I have friends around the world who love Jesus, love church and are attracted to people of the same sex. When we talk about separating men from women because of sexual attraction, we are excluding people who are attracted to the same sex. I’m laughing about such a weird standard. See, when people hear about my gay friends, they don’t ever question if we should hang out alone, if I should continue having a friendship with them from around the world or if we should hang out at all. However, when I hang out with my guy friends, bombs go off and people start whispering. I would love to see a world where we understood friendship was given to us by God as a blessing, rather than continue to perpetuate an unfair stereotype. He didn’t create boundaries around friendship based on sexual attraction, he gave us boundaries for healthy relationship, regardless of their gender.

THREE: We avoid what we’re meant to face.

Call me crazy, but it doesn’t seem to help when we keep men and women from building healthy relationship with each other. What I see is a perpetuation of inability to understand the value of brothers or sisters in Christ, while increasing a likelihood of viewing each other sexually, rather than wholly. Just because we haven’t been able to view someone as a brother or sister doesn’t mean we’re incapable of it, it means we haven’t worked very hard to see people in the light God asked us to see each other.

I’m sure you’re wondering, at what point then, should we not be friends? And to that, I’d say start thinking with your head and your heart! I would consider my best friend’s husband a friend, but do I ever talk with him outside of being with my best friend? No, of course not, because that’s rude and dumb, even if there is no attraction. And if a guy continues being a fool trying to get in my pants? No, I have no time for that. (In the case of a guy, if she keeps obviously flirting with you, back off. She doesn’t care about friendship.) If I have friends who are dating, there is respect for that dating relationship, while we don’t cut each other off either. In fact, one of the young men I talk to regularly just got engaged. He talked with me before proposing, and I was able to affirm his decision and pray for him while he prepped to win his girl’s heart! More so, he and his fiancé spend their time with me, because friendship grows.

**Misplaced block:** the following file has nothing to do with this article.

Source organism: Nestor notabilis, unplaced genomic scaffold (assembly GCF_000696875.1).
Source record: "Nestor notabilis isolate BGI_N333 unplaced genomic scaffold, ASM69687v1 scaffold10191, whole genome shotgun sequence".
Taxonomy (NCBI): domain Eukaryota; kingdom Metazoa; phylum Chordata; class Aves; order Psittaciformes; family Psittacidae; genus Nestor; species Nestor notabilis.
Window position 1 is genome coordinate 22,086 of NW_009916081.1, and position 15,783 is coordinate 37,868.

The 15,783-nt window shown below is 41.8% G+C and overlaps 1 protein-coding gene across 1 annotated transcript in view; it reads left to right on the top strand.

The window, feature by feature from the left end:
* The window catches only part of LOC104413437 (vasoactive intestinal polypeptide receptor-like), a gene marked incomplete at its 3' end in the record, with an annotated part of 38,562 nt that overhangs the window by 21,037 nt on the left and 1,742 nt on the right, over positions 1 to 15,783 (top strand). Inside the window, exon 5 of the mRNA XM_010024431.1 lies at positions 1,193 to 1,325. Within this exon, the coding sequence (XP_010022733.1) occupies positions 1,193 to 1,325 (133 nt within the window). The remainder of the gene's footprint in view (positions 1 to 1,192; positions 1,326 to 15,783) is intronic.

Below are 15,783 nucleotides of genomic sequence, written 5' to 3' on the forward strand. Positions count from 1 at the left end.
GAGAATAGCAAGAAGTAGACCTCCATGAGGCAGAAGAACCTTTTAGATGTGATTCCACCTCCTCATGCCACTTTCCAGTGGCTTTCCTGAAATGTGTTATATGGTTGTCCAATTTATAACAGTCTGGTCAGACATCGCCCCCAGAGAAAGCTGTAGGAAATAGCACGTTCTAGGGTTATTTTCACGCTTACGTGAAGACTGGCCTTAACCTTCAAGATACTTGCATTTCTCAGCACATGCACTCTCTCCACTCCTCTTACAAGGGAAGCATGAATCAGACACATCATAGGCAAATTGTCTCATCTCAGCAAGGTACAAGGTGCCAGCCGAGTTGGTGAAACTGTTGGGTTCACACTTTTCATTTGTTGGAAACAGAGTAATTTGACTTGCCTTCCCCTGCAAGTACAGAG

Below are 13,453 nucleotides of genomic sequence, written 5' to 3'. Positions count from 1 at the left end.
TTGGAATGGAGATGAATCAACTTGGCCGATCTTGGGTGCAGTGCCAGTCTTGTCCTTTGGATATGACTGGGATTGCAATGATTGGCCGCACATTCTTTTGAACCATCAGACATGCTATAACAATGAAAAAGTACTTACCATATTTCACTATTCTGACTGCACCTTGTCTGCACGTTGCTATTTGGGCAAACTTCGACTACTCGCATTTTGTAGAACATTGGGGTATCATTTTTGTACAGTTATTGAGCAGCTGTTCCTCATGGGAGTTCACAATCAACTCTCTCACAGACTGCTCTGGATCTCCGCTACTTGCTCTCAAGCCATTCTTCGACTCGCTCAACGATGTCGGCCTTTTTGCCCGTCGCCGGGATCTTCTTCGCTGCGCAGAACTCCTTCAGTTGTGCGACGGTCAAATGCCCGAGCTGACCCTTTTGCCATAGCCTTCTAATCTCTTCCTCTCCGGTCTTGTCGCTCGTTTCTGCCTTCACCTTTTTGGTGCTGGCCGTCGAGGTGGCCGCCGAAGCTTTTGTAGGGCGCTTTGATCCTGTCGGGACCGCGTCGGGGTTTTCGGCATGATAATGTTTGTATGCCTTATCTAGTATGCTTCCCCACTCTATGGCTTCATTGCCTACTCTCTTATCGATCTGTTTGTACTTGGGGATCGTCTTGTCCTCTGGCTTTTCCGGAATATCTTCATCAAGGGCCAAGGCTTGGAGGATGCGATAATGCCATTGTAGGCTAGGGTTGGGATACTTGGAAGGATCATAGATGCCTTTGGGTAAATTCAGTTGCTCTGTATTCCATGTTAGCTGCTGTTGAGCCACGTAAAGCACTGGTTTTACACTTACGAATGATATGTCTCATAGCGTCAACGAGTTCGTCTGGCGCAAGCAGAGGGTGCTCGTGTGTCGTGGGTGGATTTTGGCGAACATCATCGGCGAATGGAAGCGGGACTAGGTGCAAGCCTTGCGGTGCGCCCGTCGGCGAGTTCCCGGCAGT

We need to understand what happens when we embrace friendship, regardless of someone’s sex. First, we challenge our own belief system of someone’s worth. When someone is no longer some strange sexual threat for simply being, they can become so much more. What I’ve found from my experience is anything but threat. In fact, some of my male friends act as better conviction, support or fun than my female friends.

Second, when we truly embrace friendship, we’re telling everyone that their experience matters. I’ve found it incredibly inspirational having gay friends, who show me that I need to be protective and vulnerable with all my relationships. It’s shown me that nothing matters more than being intentionally loving, whomever it is.

Lastly, and seriously the most important, we grow! See, God gave us each other to grow. I’m not saying you have to have all kinds of friendship, but I am telling you that you’re probably missing out if you choose not to based on fear. Of course, my male friendships look different, but that’s because they are my friends and I love them. I wouldn’t dare put our friendship in jeopardy. That’s called wisdom. Not only can you grow in wisdom, but you can grow in self-control, respect and love among so much more by simply choosing friendship, never mind what their character will teach you.

I don’t get it right all the time. Sometimes I think we can be friends, and then I have to cut off something that’s not healthy. And sometimes I’m not able to see someone just as a friend, and that’s cool too. I guess I just think we’re missing out when we disqualify someone from friendship based on fear rather than good reason. So go ahead, let red sit by blue and see for yourself, you don’t have to end up humping… errr… I mean, purple.

 

Let all that you do, be done in love. 1 Cor. 16:14